In addition to accommodating the constant influx of tourism, Cancun works hard to remain focused on its most fascinating treasure – history. For centuries, prior to the Spanish arriving to the Yucatan Peninsula in 1519, the Maya Indians and their culture flourished here. Over 1200 archaeological sites are scattered within a few hour’s drive from Cancun. Some of the sites have been beautifully restored while others remain undisturbed in the jungle vegetation. Even the modern resort zone is home to ruins dating back to the 12th century. The Mayan society was one of the most highly advanced of the ancient cultures and day tours to sites like Tulum, Cobá and Chichén Itzá will demonstrate the magnificence of a lost civilization.

If you prefer to step away from the fast pace of Cancun, be sure to travel about an hour south to Playa del Carmen. This is a “real” Mexican experience. Though this town is growing as well, Playa del Carmen maintains its rustic charm and laid back lifestyle. Cozy restaurants and an active nightlife keep the town colorful and a lot of fun. The beaches can get crowed but the energy is relaxed. I would most certainly recommend including a stay here in your Cancun itinerary.

Cancun has achieved a unique goal. It has successfully combined the best of Mexico with the best of the Caribbean, and that makes for quite a combination. And though commercial tourism has boomed, there is no denying the seductive appeal of Cancun’s history, culture, beaches and resorts.

Canun’s Archaeological History

For most people, especially those on the west coast, Mexico is primarily a beach destination. They often think of fishing, beaches and golf, not history, culture and archeology. But life is very different on the other side of Mexico. Cancun is the premiere resort on the Yucatan Peninsula, and not only does it have all the pleasures and amenities of a Caribbean getaway, but an abundance of archeological relics as well.This perfect combination of centuries-old Mayan pyramids and sleek ultra-modern hotels makes Cancun an intriguing exploration. With over 1200 known sites scattered around Cancun and Merida, the Yucatan has more archeological sites than any other region in the Western Hemisphere. Many of these are world renowned and have been excavated and documented, but new sites are discovered nearly every year.

If don’t want to venture too far from the luxury of your hotel, but want to see some ruins, there are three small but interesting sites in Cancun’s resort zone. El Rey, the largest of the three, overlooks the lagoon near the Caesar Park Hotel; Pok-Ta-Pok is a small temple on Cancun’s golf course, and Yamil Lu’um is another small temple overlooking the Sheraton Hotel. These may pique your interest enough to look further and it is certainly worth your while to explore the biggest and the best -Chichén Itzá.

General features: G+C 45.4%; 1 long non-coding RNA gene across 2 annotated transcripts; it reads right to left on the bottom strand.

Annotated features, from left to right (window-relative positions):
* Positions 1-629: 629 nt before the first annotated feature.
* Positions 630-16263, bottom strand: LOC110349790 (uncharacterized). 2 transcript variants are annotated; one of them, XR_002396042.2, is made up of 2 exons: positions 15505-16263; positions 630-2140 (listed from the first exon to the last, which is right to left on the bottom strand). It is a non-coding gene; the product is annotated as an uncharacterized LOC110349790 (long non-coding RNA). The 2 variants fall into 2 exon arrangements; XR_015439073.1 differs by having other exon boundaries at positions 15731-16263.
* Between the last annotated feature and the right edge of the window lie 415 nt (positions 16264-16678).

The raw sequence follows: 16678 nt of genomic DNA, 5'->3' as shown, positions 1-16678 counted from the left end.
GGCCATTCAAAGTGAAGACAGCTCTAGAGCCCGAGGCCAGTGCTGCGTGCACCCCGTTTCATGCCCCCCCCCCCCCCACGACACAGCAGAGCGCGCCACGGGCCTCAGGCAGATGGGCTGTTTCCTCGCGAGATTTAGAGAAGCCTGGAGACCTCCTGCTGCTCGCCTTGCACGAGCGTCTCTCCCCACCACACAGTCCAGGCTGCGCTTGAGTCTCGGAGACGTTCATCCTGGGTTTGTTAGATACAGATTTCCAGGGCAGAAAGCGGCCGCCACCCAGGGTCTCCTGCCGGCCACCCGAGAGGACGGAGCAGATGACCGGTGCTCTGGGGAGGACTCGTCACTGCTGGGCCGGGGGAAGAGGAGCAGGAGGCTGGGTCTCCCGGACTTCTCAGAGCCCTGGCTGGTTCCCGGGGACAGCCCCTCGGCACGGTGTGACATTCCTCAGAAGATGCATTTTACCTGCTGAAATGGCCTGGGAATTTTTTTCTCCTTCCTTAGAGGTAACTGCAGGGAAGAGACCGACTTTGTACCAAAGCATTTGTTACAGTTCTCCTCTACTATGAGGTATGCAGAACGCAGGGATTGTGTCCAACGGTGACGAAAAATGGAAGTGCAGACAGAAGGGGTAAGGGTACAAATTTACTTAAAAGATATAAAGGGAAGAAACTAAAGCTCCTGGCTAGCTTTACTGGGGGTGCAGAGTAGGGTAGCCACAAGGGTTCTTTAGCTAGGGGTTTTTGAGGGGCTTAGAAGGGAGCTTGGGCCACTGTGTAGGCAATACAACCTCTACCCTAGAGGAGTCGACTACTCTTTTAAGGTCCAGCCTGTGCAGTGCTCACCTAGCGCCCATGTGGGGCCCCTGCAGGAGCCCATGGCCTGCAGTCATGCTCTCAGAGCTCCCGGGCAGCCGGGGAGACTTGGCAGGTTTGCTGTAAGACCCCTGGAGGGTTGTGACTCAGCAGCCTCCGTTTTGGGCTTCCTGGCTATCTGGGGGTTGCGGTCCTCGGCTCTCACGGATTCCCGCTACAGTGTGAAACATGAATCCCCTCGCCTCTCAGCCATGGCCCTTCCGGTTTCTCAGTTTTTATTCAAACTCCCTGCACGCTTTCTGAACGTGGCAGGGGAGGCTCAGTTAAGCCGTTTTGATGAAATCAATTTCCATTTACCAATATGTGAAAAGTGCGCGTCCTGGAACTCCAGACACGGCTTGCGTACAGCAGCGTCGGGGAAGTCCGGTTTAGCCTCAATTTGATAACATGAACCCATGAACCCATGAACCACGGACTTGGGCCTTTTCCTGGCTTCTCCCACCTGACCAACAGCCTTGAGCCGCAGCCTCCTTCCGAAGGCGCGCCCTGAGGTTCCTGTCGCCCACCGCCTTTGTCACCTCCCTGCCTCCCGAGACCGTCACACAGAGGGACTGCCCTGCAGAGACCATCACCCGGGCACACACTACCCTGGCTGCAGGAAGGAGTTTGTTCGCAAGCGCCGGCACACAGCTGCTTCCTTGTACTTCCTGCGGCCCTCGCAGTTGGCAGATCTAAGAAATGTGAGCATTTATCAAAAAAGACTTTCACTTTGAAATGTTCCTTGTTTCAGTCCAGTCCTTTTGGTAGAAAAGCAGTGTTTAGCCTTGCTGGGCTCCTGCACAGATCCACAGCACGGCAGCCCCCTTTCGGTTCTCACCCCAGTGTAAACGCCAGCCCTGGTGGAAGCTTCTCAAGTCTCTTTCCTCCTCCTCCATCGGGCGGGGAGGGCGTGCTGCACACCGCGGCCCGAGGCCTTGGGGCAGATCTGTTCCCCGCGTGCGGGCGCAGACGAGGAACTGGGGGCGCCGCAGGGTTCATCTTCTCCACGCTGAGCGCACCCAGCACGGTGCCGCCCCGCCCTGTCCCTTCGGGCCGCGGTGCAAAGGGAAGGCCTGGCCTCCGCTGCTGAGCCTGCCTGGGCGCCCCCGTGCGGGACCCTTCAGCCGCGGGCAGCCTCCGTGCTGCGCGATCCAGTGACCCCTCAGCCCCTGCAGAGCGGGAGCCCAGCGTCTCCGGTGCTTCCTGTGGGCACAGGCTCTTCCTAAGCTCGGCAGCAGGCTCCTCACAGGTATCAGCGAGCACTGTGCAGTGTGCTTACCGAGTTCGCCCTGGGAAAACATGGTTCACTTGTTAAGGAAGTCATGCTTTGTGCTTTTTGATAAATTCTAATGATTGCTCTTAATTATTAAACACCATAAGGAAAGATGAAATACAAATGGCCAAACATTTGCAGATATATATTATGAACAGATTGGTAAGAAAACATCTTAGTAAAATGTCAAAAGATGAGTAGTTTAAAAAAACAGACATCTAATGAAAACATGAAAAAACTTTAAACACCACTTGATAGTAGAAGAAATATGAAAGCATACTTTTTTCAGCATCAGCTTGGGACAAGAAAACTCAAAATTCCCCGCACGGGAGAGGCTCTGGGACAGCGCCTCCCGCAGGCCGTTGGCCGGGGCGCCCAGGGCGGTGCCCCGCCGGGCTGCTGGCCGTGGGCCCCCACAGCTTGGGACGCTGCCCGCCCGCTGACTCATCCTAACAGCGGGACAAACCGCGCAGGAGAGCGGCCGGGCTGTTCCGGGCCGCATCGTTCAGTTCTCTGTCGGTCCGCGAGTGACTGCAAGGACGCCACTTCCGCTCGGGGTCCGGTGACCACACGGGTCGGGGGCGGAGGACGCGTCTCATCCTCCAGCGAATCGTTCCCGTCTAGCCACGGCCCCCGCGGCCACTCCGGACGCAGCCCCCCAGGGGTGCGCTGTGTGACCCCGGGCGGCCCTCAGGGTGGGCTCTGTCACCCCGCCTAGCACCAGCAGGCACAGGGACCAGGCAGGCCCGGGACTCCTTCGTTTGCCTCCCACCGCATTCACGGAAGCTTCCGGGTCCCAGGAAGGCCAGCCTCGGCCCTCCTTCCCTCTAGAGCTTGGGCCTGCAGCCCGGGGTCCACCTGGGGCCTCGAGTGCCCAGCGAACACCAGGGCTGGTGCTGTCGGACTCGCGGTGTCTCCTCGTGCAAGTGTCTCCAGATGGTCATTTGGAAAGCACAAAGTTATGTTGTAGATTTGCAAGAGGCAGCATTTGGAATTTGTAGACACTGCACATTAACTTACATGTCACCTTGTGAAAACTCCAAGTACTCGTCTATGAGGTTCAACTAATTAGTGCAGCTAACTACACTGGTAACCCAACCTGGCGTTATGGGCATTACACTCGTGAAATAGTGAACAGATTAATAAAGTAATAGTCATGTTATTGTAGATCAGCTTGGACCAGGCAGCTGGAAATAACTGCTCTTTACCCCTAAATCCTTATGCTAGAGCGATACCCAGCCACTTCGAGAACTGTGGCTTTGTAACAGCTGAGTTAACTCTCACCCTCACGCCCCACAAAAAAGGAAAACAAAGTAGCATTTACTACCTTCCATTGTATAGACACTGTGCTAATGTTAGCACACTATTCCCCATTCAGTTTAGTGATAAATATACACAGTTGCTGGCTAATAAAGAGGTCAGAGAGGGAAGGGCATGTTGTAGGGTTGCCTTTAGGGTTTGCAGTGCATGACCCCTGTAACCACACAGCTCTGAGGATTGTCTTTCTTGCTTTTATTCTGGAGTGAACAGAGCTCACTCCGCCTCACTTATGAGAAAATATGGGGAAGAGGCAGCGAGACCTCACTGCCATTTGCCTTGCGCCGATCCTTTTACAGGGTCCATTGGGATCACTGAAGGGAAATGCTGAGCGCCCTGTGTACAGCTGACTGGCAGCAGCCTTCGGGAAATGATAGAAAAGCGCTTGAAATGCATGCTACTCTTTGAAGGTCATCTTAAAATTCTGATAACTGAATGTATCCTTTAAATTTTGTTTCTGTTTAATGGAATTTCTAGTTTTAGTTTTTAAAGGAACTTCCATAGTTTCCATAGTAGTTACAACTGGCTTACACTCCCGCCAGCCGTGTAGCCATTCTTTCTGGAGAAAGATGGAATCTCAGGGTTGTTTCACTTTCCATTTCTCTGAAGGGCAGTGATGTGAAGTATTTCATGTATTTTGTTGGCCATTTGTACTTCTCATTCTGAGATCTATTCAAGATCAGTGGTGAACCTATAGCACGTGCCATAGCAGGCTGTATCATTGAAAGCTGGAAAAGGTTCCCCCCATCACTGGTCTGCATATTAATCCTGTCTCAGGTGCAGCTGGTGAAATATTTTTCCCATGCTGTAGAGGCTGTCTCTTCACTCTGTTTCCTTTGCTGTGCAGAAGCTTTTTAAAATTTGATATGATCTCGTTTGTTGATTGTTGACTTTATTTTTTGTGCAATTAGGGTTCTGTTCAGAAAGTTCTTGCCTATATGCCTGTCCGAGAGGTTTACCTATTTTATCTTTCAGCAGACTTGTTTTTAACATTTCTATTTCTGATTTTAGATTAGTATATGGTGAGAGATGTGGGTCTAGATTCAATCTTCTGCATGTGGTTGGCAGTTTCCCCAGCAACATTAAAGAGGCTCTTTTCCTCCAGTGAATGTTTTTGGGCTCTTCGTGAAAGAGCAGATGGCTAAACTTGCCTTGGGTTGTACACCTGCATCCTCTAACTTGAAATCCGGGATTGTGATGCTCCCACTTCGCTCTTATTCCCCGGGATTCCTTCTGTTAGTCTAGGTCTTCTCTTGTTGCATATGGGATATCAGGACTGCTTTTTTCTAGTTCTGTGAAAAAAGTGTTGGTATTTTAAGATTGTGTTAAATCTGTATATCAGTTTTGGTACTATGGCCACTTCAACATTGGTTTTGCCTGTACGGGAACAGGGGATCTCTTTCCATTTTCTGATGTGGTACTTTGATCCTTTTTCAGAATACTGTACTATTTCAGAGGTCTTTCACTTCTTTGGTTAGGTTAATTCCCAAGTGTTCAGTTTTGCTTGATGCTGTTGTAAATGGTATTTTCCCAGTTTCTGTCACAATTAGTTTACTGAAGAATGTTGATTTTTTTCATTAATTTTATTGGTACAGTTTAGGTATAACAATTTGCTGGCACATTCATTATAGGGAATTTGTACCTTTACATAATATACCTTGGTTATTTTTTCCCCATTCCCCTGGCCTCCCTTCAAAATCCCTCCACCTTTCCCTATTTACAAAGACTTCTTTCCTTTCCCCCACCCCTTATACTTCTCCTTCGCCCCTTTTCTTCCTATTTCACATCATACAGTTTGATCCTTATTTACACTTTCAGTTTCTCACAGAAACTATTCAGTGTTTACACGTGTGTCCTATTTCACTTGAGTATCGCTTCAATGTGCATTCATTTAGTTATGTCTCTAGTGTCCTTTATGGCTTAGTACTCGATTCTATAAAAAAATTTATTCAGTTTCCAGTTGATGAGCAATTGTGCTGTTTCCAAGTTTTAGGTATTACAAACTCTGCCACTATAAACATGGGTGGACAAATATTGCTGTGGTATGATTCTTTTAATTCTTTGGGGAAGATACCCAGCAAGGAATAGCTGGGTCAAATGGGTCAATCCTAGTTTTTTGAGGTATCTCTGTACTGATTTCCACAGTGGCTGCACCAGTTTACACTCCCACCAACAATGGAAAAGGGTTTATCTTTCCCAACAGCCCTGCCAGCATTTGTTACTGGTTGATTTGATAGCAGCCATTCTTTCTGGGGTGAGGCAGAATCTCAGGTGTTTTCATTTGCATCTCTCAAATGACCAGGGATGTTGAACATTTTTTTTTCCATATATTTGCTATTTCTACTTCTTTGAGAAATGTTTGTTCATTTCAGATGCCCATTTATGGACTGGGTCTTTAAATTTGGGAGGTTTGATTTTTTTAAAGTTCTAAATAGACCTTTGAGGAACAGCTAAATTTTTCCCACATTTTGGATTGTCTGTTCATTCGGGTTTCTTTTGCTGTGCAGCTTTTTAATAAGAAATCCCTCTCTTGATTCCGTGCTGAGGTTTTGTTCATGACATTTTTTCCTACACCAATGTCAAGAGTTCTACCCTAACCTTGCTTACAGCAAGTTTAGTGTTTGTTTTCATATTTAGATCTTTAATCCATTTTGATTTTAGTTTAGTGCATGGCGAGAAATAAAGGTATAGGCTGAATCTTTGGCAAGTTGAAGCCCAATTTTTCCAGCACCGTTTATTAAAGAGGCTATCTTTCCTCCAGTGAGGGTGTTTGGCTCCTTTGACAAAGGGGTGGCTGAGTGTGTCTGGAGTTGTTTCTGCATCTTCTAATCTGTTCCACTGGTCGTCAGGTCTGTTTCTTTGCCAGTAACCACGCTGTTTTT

Chichén Itzá is undoubtedly one of the most fascinating sites in all of Mexico. About two hours by bus west of Cancun, this is one of masterpieces of the Mayan civilization. It is a combination of two cities: one under Mayan rule from the sixth to the tenth century; the other a Toltec-Mayan city that emerged around the year 1000 AD. Under the Toltec rule, the buildings were developed and the city came to life.

At the center of Chichén Itzá is the Castillo. This structure demonstrates a mixture of Toltec and Mayan influences and is known for its cosmological symbolism. As seen in many photographs, its four sides contain 365 steps (one for each day of the solar year), 52 panels (for each year in the Mayan century), and 18 terraces (for the eighteen months in the religious year). There is also an temple inside the Castillo which is accessible via a narrow stairway.

The Mayans at Chichén Itzá must have been intrigued by sports as well as the ancient ball court (framed by carvings) is the largest ever discovered. Also among the ruins is a sacred well, an observatory, the Temple of Warriors, and a nunnery along with numerous other structures. During the fall and spring equinoxes in March and September, the sun’s shadow forms an enormous serpent’s body across the giant staircase of the pyramid. It makes for an amazing sight.

Chichén Itzá is just the beginning, Coba and Tulum are also significant and an easy extension to your beach plans. There are literally hundreds of other sites, each unique, mysterious and steeped in ancient history. Cancun is a good starting point to begin a discovery of these tangible reminders of past civilizations.

Town and Country Tours offers direct, nonstop charters to Cancun. Ask your travel agent for details.